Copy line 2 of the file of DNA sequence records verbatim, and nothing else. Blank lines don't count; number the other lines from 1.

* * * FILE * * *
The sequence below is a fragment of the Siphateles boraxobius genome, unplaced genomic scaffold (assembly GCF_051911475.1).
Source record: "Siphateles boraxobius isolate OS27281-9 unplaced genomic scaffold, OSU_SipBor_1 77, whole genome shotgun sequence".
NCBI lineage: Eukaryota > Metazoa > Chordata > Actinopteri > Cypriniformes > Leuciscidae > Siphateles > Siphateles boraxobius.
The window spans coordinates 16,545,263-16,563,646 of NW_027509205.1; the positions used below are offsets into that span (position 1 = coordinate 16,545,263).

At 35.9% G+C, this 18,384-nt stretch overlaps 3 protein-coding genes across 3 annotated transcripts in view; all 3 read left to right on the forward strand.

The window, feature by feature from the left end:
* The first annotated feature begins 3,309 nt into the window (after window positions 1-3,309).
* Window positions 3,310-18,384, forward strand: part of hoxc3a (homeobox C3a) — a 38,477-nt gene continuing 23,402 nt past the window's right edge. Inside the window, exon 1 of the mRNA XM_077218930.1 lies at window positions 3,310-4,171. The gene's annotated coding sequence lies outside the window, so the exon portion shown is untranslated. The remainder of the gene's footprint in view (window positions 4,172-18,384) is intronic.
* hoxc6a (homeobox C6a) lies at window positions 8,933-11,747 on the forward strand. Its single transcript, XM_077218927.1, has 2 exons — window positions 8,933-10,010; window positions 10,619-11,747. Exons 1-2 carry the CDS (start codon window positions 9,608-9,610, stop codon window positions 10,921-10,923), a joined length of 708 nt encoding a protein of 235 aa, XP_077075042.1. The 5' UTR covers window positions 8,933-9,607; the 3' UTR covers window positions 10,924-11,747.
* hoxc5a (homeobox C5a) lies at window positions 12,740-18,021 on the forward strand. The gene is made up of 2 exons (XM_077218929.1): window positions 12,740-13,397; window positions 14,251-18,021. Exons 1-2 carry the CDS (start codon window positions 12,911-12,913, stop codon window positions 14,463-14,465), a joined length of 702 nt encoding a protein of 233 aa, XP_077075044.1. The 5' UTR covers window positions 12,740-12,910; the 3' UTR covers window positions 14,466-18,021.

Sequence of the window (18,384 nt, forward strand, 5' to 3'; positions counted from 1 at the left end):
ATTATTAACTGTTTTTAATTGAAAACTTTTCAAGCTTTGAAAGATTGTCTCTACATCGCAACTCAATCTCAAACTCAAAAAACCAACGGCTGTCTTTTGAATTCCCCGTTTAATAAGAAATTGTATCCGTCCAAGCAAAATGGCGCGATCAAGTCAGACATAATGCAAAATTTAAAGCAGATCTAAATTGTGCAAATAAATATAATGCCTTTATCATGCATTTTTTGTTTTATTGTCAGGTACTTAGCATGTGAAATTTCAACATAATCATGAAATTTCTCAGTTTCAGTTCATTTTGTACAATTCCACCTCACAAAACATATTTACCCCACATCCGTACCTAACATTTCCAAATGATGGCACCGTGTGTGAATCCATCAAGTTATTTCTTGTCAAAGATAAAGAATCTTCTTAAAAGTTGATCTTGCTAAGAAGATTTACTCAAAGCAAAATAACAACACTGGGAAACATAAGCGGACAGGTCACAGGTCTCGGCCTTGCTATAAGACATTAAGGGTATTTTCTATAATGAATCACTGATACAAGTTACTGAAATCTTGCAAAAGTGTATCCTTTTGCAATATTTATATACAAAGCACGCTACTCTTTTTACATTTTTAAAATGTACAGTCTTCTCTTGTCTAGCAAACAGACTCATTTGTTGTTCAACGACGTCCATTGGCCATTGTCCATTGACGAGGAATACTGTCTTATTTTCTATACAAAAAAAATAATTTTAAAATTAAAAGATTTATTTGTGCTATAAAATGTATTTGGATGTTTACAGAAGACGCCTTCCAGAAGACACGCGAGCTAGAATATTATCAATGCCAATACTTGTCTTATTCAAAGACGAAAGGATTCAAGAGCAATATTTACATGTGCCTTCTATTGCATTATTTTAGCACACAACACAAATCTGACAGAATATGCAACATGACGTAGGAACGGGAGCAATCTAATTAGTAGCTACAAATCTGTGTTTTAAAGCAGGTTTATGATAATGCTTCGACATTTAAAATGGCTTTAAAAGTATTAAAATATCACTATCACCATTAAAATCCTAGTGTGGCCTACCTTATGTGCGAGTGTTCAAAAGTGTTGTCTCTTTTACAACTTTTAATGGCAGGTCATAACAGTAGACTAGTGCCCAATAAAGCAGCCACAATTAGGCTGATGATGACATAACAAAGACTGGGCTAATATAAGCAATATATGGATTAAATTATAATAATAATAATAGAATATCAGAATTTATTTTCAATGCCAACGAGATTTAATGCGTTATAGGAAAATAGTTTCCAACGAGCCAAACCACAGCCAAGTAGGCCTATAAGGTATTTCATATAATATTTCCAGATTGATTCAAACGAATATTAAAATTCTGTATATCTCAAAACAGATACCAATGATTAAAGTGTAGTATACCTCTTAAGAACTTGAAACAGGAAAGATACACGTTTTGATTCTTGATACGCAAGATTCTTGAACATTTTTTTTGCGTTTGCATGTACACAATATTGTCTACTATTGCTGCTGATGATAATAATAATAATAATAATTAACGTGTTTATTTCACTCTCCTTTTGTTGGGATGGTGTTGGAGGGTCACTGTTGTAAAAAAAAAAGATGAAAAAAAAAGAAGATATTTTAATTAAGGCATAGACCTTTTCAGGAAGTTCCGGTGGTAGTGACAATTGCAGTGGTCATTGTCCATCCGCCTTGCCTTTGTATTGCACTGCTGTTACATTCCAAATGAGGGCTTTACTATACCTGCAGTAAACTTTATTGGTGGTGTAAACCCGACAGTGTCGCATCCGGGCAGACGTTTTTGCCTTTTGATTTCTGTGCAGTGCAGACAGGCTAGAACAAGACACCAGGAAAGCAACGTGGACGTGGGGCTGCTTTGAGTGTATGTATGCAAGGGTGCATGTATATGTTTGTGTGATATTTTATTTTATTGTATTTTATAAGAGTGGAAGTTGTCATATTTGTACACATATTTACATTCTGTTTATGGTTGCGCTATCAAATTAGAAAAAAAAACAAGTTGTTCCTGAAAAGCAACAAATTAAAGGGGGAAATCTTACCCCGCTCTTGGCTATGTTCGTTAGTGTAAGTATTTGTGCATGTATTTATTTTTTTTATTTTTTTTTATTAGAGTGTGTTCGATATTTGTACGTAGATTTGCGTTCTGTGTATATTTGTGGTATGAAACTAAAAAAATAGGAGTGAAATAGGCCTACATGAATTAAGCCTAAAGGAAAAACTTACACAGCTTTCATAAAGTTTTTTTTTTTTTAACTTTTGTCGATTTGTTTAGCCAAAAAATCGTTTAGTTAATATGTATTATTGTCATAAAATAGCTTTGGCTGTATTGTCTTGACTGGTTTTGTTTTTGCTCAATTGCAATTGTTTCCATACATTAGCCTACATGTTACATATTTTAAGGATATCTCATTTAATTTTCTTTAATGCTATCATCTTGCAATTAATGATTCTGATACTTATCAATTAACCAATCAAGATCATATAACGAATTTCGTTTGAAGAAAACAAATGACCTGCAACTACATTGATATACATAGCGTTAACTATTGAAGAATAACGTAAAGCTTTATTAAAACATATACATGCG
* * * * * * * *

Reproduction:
Source record: "Siphateles boraxobius isolate OS27281-9 unplaced genomic scaffold, OSU_SipBor_1 77, whole genome shotgun sequence".